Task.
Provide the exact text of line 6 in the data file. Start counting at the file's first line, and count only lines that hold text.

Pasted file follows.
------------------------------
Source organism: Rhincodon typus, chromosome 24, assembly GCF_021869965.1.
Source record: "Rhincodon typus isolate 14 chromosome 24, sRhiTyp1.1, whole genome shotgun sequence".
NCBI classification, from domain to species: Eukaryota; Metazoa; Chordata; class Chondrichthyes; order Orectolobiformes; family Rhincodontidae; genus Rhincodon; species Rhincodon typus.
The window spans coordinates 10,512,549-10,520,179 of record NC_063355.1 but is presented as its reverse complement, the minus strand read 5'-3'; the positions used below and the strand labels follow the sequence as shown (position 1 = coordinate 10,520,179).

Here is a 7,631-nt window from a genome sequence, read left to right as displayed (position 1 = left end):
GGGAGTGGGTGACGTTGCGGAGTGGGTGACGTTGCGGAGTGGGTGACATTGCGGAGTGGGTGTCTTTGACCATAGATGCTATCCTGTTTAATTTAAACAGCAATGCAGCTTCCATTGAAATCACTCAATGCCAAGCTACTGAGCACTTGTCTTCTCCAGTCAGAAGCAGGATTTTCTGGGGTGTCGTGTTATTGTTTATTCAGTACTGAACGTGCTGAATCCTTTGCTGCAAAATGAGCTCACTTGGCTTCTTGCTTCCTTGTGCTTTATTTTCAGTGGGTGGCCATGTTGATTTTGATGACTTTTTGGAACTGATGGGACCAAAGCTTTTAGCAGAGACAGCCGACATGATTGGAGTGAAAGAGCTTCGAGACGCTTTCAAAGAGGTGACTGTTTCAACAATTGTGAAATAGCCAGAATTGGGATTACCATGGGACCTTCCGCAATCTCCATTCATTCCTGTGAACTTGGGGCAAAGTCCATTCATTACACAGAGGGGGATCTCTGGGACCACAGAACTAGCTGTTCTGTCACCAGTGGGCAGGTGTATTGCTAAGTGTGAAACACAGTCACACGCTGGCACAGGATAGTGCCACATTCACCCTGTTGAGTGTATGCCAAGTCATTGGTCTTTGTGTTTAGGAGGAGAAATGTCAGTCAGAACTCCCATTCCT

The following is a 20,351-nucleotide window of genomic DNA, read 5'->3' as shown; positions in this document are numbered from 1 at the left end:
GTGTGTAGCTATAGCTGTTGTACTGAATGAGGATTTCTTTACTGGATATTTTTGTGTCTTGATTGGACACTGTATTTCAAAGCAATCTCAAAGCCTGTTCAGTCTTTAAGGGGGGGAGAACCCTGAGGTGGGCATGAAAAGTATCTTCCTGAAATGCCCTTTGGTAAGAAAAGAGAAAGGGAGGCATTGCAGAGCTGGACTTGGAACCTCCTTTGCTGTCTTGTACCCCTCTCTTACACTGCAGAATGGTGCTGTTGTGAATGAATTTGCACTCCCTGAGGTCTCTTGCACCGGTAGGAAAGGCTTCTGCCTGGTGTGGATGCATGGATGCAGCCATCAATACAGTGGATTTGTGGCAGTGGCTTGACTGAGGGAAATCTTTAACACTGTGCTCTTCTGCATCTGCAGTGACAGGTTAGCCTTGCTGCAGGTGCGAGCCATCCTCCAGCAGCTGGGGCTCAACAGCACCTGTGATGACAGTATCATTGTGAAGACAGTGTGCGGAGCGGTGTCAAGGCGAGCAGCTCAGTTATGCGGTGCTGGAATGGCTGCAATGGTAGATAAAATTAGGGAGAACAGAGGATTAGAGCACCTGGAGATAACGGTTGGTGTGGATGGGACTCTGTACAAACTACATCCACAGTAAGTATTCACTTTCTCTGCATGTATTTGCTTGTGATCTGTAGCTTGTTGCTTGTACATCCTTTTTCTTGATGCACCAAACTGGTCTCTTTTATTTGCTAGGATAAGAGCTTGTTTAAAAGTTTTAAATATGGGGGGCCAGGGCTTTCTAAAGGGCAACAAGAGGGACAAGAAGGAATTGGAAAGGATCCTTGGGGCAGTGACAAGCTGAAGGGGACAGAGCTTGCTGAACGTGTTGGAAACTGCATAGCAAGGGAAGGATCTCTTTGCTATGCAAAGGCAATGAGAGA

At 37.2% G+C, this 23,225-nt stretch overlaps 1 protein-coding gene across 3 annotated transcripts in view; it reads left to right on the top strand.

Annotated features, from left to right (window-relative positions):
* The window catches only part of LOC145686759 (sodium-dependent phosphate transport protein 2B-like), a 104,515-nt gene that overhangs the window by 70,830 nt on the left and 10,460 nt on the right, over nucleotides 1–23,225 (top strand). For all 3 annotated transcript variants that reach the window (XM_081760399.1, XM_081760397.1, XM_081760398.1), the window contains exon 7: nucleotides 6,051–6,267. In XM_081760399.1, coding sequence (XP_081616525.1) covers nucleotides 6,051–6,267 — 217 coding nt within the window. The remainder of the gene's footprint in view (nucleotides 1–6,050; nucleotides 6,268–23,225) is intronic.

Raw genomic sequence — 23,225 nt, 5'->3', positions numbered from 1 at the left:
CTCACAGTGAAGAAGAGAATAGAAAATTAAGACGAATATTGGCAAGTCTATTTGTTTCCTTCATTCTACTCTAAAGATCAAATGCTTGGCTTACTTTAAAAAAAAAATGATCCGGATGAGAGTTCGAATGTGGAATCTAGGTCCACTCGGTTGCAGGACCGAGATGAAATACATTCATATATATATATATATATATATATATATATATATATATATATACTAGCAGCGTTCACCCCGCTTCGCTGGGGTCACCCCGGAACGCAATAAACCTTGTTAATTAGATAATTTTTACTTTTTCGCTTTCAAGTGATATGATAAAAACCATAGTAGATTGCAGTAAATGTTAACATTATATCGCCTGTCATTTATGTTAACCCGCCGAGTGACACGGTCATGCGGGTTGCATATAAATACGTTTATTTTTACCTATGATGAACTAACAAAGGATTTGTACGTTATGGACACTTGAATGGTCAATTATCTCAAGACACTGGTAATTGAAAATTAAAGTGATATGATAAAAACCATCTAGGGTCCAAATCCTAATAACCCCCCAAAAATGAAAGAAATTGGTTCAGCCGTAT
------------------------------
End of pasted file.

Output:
GGGAGTGGGTGACGTTGCGGAGTGGGTGACGTTGCGGAGTGGGTGACATTGCGGAGTGGGTGTCTTTGACCATAGATGCTATCCTGTTTAATTTAAACAGCAATGCAGCTTCCATTGAAATCACTCAATGCCAAGCTACTGAGCACTTGTCTTCTCCAGTCAGAAGCAGGATTTTCTGGGGTGTCGTGTTATTGTTTATTCAGTACTGAACGTGCTGAATCCTTTGCTGCAAAATGAGCTCACTTGGCTTCTTGCTTCCTTGTGCTTTATTTTCAGTGGGTGGCCATGTTGATTTTGATGACTTTTTGGAACTGATGGGACCAAAGCTTTTAGCAGAGACAGCCGACATGATTGGAGTGAAAGAGCTTCGAGACGCTTTCAAAGAGGTGACTGTTTCAACAATTGTGAAATAGCCAGAATTGGGATTACCATGGGACCTTCCGCAATCTCCATTCATTCCTGTGAACTTGGGGCAAAGTCCATTCATTACACAGAGGGGGATCTCTGGGACCACAGAACTAGCTGTTCTGTCACCAGTGGGCAGGTGTATTGCTAAGTGTGAAACACAGTCACACGCTGGCACAGGATAGTGCCACATTCACCCTGTTGAGTGTATGCCAAGTCATTGGTCTTTGTGTTTAGGAGGAGAAATGTCAGTCAGAACTCCCATTCCT